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'Umar Allows Jews to Return to Jerusalem

The Judeo-Arabic text quoted here tells how 'Umar (Omr) b. al-Khattab, the second caliph (634-44), allowed 70 Jewish families from Tiberias to settle in Jerusalem. It describes a period of cooperation during which Arab rulers turned to Jews in search of information about the history of their sacred sites.


So every Muslim who came was in town or valley, and there came with them a group of Jews. Then he ['Umar] ordered them to sweep the holy place [the Temple site] and to cleanse it. 'Umar himself oversaw them at all times, and each time something was uncovered, he would ask the Jewish elders about the Rock, which was the Foundation Stone. Finally, one of their scholars indicated the precise boundaries of the place, as a result of which, it was uncovered. He commanded that walls be built around the holy site and that a dome be constructed over the Foundation Stone, and that it should be gilded.

After this, the Jews sent word to all the rest of the Jews in Palestine to inform them of the agreement that 'Umar had made with them. The letter was sent back to them asking what would be the number of people who would be allowed to move to Jerusalem. So they came into 'Umar's presence and asked him, "How many people from the Jewish community will the Commander of the Faithful order to move to this city?" "What will your enemies [the Christians] say?" "Speak to them, and after that, I shall have the final word that will put an end to the dispute between you."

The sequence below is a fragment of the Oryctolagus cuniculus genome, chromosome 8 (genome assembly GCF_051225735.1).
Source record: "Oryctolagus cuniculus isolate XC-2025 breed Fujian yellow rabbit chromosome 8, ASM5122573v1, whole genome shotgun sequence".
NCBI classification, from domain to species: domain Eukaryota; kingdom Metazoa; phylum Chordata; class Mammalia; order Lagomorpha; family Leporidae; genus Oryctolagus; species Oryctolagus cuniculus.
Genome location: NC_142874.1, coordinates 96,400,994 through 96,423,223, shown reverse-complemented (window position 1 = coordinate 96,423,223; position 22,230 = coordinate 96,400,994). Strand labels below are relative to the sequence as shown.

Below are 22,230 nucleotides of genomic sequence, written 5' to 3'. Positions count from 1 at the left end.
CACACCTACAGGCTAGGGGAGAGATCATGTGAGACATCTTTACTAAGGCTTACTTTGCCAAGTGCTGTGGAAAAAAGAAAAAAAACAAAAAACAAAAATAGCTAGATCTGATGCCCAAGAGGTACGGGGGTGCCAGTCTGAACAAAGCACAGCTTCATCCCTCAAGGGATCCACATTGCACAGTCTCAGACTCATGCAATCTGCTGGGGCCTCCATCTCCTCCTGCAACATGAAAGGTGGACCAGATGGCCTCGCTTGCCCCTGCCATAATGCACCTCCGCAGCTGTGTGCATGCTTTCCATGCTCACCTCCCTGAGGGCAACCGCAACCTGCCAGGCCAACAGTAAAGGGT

Then the Christian Patriarch and his entourage appeared, and 'Umar said to them, "I have made an agreement with the Jews concerning all. . . . Let there come here that number which you yourselves indicate." The Patriarch responded, "Let the number of those who come with their families and their children be fifty households." The Jews replied to this, "We shall not be less than two hundred households." They kept haggling over this until 'Umar commanded that there be seventy households -- to which they agreed.

Then 'Umar said, "Where would you wish to live in the city?" "In the southern part," they replied. And that it is now the Market of the Jews. The aim of their request was to be near the Temple Mount and its gates, and likewise to be near the water of Silwan for ritual bathing. The Commander of the Faithful granted this to them.

Then seventy families moved from Tiberias and the area around it with their wives and children. They filled up the quarter with buildings the remains of which lasted for many generations.


 

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